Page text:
A contemporary art gallery with many local artists' exhibits in the village of Thornthwaite near Keswick, Cumbria in the English Lake District
For forty years Thornthwaite Galleries has been a major attraction in the Lake District, a country gallery and a true centre of excellence for artists wanting to exhibit the very best. The gallery is housed in a 200 year old Cumbrian bank barn (see below).
In addition to paintings, both original and prints, exhibits include Jewellery, Wood turning, Sculptures(metal, ceramic and wood), Furniture, Glassware, Pottery, Photographs, Beadwork, Silk scarves, Greetings cards & Books
The changing exhibits over the years have responded to the subtle shifts in cultural expectations which inevitably takes place from season to season and continues to reflect the ever evolving tastes of the contemporary market.
The Gallery is much larger than most people expect it to be with a seemingly unending range of work in terms of it's nature, size and price. The Gallery now displays the work of over 140 exhibitors, many from Cumbria and the North West.
The exhibition area changes every fortnight, to display a larger range of work from individual artists. For details of the exhibitions goto Exhibitions.
In addition to the artistic exhibits, the Gallery offers an extensive range of giftware. Gift tokens of £10 and upwards, are available from the Gallery and provide the solution to those more difficult gift problems.
In the teashop, the Gallery can offer light refreshments and some of the warm comforts of home to those who make the journey. Guests can relax in it's gentle restful atmosphere and refresh their spirit.
Oliver & Paula Chalker are the owners and they, together with their Gallery Manager, Fiona Charlton and staff aim to make your visit a stimulating and memorable experience. The Gallery is pleased to offer exclusively Fairtrade coffee, tea and chocolate.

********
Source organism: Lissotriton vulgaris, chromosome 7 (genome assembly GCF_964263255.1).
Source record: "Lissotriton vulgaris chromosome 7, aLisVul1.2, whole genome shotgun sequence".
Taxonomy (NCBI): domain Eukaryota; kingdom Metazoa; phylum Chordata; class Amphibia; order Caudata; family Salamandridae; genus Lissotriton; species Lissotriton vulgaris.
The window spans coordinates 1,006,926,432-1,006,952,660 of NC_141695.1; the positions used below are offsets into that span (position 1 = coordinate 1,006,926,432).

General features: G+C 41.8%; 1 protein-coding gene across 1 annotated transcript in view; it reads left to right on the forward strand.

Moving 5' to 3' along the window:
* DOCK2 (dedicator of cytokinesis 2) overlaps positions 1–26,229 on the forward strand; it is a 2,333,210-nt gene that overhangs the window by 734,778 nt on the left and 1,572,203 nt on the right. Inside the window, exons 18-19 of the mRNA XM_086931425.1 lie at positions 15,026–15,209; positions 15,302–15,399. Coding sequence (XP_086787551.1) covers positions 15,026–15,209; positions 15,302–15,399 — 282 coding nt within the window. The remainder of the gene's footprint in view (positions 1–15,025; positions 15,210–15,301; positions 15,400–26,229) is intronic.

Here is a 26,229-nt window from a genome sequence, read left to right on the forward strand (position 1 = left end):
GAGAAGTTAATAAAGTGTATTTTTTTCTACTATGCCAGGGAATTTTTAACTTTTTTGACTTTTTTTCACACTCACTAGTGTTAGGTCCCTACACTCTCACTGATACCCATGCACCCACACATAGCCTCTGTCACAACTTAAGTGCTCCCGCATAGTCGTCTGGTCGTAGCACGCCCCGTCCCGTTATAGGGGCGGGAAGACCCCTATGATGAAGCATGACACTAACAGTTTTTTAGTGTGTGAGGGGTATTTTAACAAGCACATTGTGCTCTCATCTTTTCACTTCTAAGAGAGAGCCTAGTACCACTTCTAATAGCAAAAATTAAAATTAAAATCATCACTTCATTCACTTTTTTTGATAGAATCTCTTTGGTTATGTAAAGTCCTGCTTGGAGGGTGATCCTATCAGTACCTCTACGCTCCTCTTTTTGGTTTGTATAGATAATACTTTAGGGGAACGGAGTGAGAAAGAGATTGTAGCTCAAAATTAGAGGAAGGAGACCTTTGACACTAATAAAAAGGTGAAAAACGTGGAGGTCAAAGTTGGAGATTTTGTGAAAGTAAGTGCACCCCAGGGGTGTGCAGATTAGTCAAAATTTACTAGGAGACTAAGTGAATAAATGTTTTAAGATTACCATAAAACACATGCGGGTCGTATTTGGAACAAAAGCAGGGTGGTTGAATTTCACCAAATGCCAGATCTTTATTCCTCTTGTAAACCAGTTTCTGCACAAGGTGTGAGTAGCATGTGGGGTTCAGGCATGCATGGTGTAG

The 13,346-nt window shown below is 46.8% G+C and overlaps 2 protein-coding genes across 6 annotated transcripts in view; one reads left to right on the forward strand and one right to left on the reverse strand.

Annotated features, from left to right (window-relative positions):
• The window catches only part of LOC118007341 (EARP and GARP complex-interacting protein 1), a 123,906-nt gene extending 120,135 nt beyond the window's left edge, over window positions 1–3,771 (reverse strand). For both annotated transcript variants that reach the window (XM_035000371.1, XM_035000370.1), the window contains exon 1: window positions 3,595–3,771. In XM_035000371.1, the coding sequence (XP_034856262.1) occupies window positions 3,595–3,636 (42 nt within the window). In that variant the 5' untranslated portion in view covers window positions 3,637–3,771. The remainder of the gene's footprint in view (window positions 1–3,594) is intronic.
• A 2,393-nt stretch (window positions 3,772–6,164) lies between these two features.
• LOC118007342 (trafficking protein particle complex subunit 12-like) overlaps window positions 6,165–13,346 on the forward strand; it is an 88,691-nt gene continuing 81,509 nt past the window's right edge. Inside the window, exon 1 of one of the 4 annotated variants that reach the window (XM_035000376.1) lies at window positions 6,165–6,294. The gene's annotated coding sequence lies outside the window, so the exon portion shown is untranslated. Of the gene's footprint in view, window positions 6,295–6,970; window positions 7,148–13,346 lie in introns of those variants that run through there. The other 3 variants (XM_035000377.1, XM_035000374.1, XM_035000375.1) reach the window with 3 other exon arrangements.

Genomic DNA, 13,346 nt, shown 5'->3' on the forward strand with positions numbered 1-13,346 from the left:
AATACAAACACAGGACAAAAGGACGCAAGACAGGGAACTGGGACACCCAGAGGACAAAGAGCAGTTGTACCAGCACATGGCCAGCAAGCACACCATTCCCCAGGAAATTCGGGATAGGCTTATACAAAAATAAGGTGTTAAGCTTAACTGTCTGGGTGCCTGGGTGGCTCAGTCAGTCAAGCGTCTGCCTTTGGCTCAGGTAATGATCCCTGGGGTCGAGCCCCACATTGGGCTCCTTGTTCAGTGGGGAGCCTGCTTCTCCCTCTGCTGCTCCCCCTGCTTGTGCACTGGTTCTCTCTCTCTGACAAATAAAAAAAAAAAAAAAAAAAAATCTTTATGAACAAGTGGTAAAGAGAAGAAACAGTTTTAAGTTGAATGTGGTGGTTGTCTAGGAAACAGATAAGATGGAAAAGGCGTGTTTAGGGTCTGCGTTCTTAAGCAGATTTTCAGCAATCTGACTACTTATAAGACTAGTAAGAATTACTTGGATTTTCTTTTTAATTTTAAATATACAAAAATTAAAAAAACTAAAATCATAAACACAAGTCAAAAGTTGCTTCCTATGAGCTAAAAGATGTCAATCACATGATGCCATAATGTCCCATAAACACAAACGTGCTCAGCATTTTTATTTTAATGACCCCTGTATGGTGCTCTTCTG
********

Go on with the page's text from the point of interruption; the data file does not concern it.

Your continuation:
Free car parking is available for our customers.
The gallery is fully accessible to visitors with disabilities via an external ramp for wheelchairs and those who find difficulties with steps. We ensure that there is sufficient space between displays for easy movement of wheelchairs. Access to toilet facilities also takes the disabled visitor into account.
Cumbrian Bank Barn
Bank barns are especially common in the upland areas of Britain, in Northumberland and Cumbria in northern England and in Devon in the south-west.
The origins of bank barns in the UK are obscure. The bank barn had made its first appearance in Cumbria by the 1660s on the farms of wealthy farmers: here farmers bought drove cattle from Scotland and fattened them over winter before selling them in spring. The great majority of bank barns were built in Cumbria between 1750 and 1860, and the last were built just before the first world war.
Usually stone built, British bank barns are rectangular buildings. They usually have a central threshing area with hay or corn (cereal) storage bays on either side on the upper floor; and byres, stables, cartshed or other rooms below. The threshing barn on the upper floor was entered by double doors in the long wall approached from a raised bank: these banks could be artificially created. Opposite the main doors was a small winnowing door which opened high above the farmyard level. A common arrangement had an open-fronted single bay cartshed below the threshing floor, with stables on one side and a cow-house on the other. The entrances to these lower floor rooms were protected from above in many cases by a continuous canopy or pentise carried on timber or stone beams which are cantilevered from the main wall. Brick-built bank barns are less common.
As well as the true bank barns that occur in a small concentration in Devon, a variation on the bank barn is also found in Devon and Cornwall where the upper floor is accessed by external stone steps rather than the hillside or a ramp.